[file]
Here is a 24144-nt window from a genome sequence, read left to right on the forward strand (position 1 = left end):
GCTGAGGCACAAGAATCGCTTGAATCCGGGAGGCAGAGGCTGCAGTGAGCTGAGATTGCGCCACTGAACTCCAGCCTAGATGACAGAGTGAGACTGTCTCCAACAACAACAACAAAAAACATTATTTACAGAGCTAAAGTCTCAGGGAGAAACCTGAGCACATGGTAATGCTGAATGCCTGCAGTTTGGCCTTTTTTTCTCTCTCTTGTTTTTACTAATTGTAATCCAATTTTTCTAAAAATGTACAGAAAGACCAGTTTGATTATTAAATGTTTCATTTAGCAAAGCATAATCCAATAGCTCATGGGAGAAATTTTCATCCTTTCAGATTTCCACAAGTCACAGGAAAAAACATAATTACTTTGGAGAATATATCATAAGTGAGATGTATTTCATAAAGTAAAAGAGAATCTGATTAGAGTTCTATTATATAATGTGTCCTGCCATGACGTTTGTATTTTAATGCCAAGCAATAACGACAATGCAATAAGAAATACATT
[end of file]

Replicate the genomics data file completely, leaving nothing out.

Here is a 24144-nt window from a genome sequence, read left to right on the forward strand (position 1 = left end):
GCTGAGGCACAAGAATCGCTTGAATCCGGGAGGCAGAGGCTGCAGTGAGCTGAGATTGCGCCACTGAACTCCAGCCTAGATGACAGAGTGAGACTGTCTCCAACAACAACAACAAAAAACATTATTTACAGAGCTAAAGTCTCAGGGAGAAACCTGAGCACATGGTAATGCTGAATGCCTGCAGTTTGGCCTTTTTTTCTCTCTCTTGTTTTTACTAATTGTAATCCAATTTTTCTAAAAATGTACAGAAAGACCAGTTTGATTATTAAATGTTTCATTTAGCAAAGCATAATCCAATAGCTCATGGGAGAAATTTTCATCCTTTCAGATTTCCACAAGTCACAGGAAAAAACATAATTACTTTGGAGAATATATCATAAGTGAGATGTATTTCATAAAGTAAAAGAGAATCTGATTAGAGTTCTATTATATAATGTGTCCTGCCATGACGTTTGTATTTTAATGCCAAGCAATAACGACAATGCAATAAGAAATACATT